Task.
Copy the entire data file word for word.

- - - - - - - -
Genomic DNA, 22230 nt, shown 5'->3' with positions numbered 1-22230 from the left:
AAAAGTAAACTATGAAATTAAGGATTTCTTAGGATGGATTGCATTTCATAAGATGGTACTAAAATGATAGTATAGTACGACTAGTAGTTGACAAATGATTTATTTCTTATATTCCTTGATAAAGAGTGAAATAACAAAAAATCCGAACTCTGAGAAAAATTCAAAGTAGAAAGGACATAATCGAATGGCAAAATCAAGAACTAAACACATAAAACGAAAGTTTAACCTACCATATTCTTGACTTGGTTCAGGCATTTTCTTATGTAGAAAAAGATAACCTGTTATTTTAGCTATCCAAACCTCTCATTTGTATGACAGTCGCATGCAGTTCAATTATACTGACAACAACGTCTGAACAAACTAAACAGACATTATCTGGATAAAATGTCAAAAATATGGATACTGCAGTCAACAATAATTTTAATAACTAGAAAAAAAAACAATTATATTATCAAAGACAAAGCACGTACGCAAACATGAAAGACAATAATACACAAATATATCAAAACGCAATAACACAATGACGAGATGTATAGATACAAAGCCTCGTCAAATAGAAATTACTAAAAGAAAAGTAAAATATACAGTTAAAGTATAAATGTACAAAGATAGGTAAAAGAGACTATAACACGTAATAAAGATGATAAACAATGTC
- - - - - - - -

Genomic DNA, 22230 nt, shown 5'->3' with positions numbered 1-22230 from the left:
AAAAGTAAACTATGAAATTAAGGATTTCTTAGGATGGATTGCATTTCATAAGATGGTACTAAAATGATAGTATAGTACGACTAGTAGTTGACAAATGATTTATTTCTTATATTCCTTGATAAAGAGTGAAATAACAAAAAATCCGAACTCTGAGAAAAATTCAAAGTAGAAAGGACATAATCGAATGGCAAAATCAAGAACTAAACACATAAAACGAAAGTTTAACCTACCATATTCTTGACTTGGTTCAGGCATTTTCTTATGTAGAAAAAGATAACCTGTTATTTTAGCTATCCAAACCTCTCATTTGTATGACAGTCGCATGCAGTTCAATTATACTGACAACAACGTCTGAACAAACTAAACAGACATTATCTGGATAAAATGTCAAAAATATGGATACTGCAGTCAACAATAATTTTAATAACTAGAAAAAAAAACAATTATATTATCAAAGACAAAGCACGTACGCAAACATGAAAGACAATAATACACAAATATATCAAAACGCAATAACACAATGACGAGATGTATAGATACAAAGCCTCGTCAAATAGAAATTACTAAAAGAAAAGTAAAATATACAGTTAAAGTATAAATGTACAAAGATAGGTAAAAGAGACTATAACACGTAATAAAGATGATAAACAATGTC